In an era of unprecedented global surveillance, it is unreasonable to expect the blockchain world to be any different. It is perfectly reasonable, though, to resist this surveillance through countermeasures that thwart the would-be surveillers. Digital privacy is a right that everyone is entitled to. Thanks to the provision of bitcoin mixers, you can claim that entitlement by shuffling your coins and emerging with untainted crypto whose origins have been obfuscated.
Before You Mix, Know the Basics
Just as using Tor doesn’t give you internet anonymity, bitcoin mixing alone doesn’t grant you automatic privacy. It helps, but only when used in conjunction with other privacy enhancing techniques, like not using exchanges that enforce KYC, and not recombining your freshly mixed UTXOs, thereby undoing all your hard work. News.Bitcoin.com will examine ways to enhance your anonymity when using mixing services in the near future. For now, just know that the following mixing services are not a silver bullet for privacy. When used as their developers recommend, however, they can significantly enhance the fungibility of your coins.
Bitcoin Mixer does exactly what its name sounds like, but it also does a lot more. In addition to mixing up your BTC, the service can do the same with LTC and ETH, providing privacy for three of the most popular cryptos. It’s a custodial service, which generally means you can mix larger amounts of coins than with a noncustodial service, where you’re reliant on your peers to provide privacy in numbers. Using the service is simple: enter the address you’d like your shuffled coins to be sent to, and drag the slider to select your desired mixing time, ranging from 30 minutes to 20 hours. The longer you’re prepared to wait, the greater the degree of anonymity you can expect. The platform charges a fee of 2-5%.
One for the BCH brigade, Cashshuffle provides noncustodial mixing of bitcoin cash. It’s fully decentralized, and operates by mixing the UTXOs in your BCH wallet with those of other Cashshuffle users. Over $40 million of BCH has been mixed through Cashshuffle, which is compatible with wallets such as Electron Cash. If you’re new to the world of bitcoin cash mixing, news.Bitcoin.com has published a detailed guide to using the service. There’s also plans for a Tor-integrated version of the service, known as Cashfusion, which will further diminish the ability for blockchain forensics firms to profile BCH users.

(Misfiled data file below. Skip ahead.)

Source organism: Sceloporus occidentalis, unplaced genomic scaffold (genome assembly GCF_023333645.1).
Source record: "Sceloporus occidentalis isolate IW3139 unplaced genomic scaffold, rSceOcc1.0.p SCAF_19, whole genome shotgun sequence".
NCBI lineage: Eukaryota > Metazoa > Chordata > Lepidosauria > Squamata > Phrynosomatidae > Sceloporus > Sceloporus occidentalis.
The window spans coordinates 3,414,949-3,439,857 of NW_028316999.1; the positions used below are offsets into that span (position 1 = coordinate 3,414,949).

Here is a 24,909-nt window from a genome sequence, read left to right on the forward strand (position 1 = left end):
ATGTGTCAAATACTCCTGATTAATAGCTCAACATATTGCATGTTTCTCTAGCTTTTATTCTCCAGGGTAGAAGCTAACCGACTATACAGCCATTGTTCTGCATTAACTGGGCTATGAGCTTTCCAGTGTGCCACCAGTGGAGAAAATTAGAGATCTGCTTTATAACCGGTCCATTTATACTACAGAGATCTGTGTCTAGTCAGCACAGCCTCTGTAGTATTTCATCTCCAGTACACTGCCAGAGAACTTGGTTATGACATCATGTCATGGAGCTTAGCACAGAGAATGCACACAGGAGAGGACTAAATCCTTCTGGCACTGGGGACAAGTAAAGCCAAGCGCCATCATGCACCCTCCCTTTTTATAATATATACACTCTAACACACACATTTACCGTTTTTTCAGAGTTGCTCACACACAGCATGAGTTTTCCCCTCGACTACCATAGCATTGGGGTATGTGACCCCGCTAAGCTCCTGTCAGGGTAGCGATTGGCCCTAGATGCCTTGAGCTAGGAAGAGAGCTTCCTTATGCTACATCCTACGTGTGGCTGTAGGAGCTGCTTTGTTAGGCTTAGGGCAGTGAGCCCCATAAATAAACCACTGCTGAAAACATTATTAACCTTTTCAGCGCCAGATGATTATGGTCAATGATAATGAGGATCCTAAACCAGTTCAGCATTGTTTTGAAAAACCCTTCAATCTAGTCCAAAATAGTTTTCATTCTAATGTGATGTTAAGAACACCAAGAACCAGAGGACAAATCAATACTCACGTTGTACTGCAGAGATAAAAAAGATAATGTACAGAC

Most noncustodial BTC and BCH mixers are based on implementations of Coinjoin, a trustless method for combining bitcoin payments from multiple users into a single transaction, masking their origin. Cashshuffle is based on Coinjoin, and so are the two most popular wallet-integrated BTC mixers – Whirlpool and Wasabi. The former is developed by Samourai Wallet, and enables users of the noncustodial wallet to mix their UTXOs with others through selecting from one of three pools of varying sizes: 0.01, 0.05, and 0.5 BTC. If you have 1 BTC to mix, for example, select the 0.5 BTC pool and your UXTOs will be sent through in two cycles, until all of your coins have been cleaned. The Whirlpool fee remains the same whether you’re mixing one coin or 10, making Samourai’s Whirlpool Coinjoin implementation cost-effective. It’s also fast.
Samourai and Wasabi are engaged in a dispute over whose mixing service provides greater anonymity. Samourai appears to have the upper hand at present, but that doesn’t mean you should write off Wasabi – it’s an excellent noncustodial BTC wallet for the privacy-conscious, and its integrated Chaumian Coinjoin mixing service is continually improving. The Plustoken scammers famously tried to wash thousands of BTC through Wasabi and failed due to the size of their transactions, which dwarfed those of all other users combined. For regular users seeking to mix modest amounts of BTC, greater anonymity and less scrutiny should be assured, making Wasabi perfect for everyday use.
Whether you’re planning to use a custodial or noncustodial bitcoin mixer, do your homework, read some reviews, and familiarize yourself with its workings. Then, after successfully mixing your first set of UTXOs, make it a point of habitually repeating the exercise with new coins that come into your possession. Think of it as cleaning your digital house. In the process, you’ll also be enhancing the anonymity of your fellow coinjoiners.
What bitcoin mixers do you recommend? Let us know in the comments section below.
Disclaimer: This article is for informational purposes only. It is not an offer or solicitation of an offer to buy or sell, or a recommendation, endorsement, or sponsorship of any products, services, or companies. Bitcoin.com does not provide investment, tax, legal, or accounting advice. Neither the company nor the author is responsible, directly or indirectly, for any damage or loss caused or alleged to be caused by or in connection with the use of or reliance on any content, goods or services mentioned in this article.
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